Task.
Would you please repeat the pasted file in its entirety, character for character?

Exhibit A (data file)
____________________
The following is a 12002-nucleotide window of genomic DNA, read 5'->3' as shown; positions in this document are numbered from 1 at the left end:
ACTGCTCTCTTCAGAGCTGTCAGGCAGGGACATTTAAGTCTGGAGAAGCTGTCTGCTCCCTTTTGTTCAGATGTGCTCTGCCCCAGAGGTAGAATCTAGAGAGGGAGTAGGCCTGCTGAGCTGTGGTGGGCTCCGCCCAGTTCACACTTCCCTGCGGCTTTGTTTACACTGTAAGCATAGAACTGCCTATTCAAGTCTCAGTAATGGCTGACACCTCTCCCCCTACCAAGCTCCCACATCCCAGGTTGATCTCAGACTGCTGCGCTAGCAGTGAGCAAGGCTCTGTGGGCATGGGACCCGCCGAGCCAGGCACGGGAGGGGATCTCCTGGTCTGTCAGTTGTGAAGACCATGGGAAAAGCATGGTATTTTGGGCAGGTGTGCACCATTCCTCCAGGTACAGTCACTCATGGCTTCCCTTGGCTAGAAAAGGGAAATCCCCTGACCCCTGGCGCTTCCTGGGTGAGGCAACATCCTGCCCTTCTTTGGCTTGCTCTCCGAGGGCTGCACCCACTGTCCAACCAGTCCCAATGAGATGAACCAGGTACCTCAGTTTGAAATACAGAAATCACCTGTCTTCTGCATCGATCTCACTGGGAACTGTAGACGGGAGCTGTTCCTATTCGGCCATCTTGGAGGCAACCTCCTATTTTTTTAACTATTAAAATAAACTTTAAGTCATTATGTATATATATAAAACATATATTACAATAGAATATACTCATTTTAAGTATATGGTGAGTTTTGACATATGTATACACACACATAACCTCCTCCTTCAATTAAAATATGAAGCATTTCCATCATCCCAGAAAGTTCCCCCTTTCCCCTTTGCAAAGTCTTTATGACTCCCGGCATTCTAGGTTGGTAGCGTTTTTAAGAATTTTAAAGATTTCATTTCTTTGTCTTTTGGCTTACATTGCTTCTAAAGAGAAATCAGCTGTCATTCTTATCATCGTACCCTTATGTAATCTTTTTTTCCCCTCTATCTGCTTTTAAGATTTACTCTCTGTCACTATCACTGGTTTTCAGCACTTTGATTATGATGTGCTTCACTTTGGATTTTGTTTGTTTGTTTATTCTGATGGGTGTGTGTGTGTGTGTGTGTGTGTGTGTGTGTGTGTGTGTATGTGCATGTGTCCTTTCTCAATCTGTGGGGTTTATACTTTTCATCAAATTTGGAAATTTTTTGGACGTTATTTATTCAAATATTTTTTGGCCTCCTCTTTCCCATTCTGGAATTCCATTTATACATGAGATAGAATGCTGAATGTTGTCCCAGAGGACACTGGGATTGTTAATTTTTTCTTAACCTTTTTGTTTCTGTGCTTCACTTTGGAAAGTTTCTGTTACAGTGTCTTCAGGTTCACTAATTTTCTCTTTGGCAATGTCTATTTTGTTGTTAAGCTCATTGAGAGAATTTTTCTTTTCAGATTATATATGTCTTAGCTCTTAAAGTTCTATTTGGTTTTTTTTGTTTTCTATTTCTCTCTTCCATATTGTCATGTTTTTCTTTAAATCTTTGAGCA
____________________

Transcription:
The following is a 12002-nucleotide window of genomic DNA, read 5'->3' as shown; positions in this document are numbered from 1 at the left end:
ACTGCTCTCTTCAGAGCTGTCAGGCAGGGACATTTAAGTCTGGAGAAGCTGTCTGCTCCCTTTTGTTCAGATGTGCTCTGCCCCAGAGGTAGAATCTAGAGAGGGAGTAGGCCTGCTGAGCTGTGGTGGGCTCCGCCCAGTTCACACTTCCCTGCGGCTTTGTTTACACTGTAAGCATAGAACTGCCTATTCAAGTCTCAGTAATGGCTGACACCTCTCCCCCTACCAAGCTCCCACATCCCAGGTTGATCTCAGACTGCTGCGCTAGCAGTGAGCAAGGCTCTGTGGGCATGGGACCCGCCGAGCCAGGCACGGGAGGGGATCTCCTGGTCTGTCAGTTGTGAAGACCATGGGAAAAGCATGGTATTTTGGGCAGGTGTGCACCATTCCTCCAGGTACAGTCACTCATGGCTTCCCTTGGCTAGAAAAGGGAAATCCCCTGACCCCTGGCGCTTCCTGGGTGAGGCAACATCCTGCCCTTCTTTGGCTTGCTCTCCGAGGGCTGCACCCACTGTCCAACCAGTCCCAATGAGATGAACCAGGTACCTCAGTTTGAAATACAGAAATCACCTGTCTTCTGCATCGATCTCACTGGGAACTGTAGACGGGAGCTGTTCCTATTCGGCCATCTTGGAGGCAACCTCCTATTTTTTTAACTATTAAAATAAACTTTAAGTCATTATGTATATATATAAAACATATATTACAATAGAATATACTCATTTTAAGTATATGGTGAGTTTTGACATATGTATACACACACATAACCTCCTCCTTCAATTAAAATATGAAGCATTTCCATCATCCCAGAAAGTTCCCCCTTTCCCCTTTGCAAAGTCTTTATGACTCCCGGCATTCTAGGTTGGTAGCGTTTTTAAGAATTTTAAAGATTTCATTTCTTTGTCTTTTGGCTTACATTGCTTCTAAAGAGAAATCAGCTGTCATTCTTATCATCGTACCCTTATGTAATCTTTTTTTCCCCTCTATCTGCTTTTAAGATTTACTCTCTGTCACTATCACTGGTTTTCAGCACTTTGATTATGATGTGCTTCACTTTGGATTTTGTTTGTTTGTTTATTCTGATGGGTGTGTGTGTGTGTGTGTGTGTGTGTGTGTGTGTGTGTGTATGTGCATGTGTCCTTTCTCAATCTGTGGGGTTTATACTTTTCATCAAATTTGGAAATTTTTTGGACGTTATTTATTCAAATATTTTTTGGCCTCCTCTTTCCCATTCTGGAATTCCATTTATACATGAGATAGAATGCTGAATGTTGTCCCAGAGGACACTGGGATTGTTAATTTTTTCTTAACCTTTTTGTTTCTGTGCTTCACTTTGGAAAGTTTCTGTTACAGTGTCTTCAGGTTCACTAATTTTCTCTTTGGCAATGTCTATTTTGTTGTTAAGCTCATTGAGAGAATTTTTCTTTTCAGATTATATATGTCTTAGCTCTTAAAGTTCTATTTGGTTTTTTTTGTTTTCTATTTCTCTCTTCCATATTGTCATGTTTTTCTTTAAATCTTTGAGCA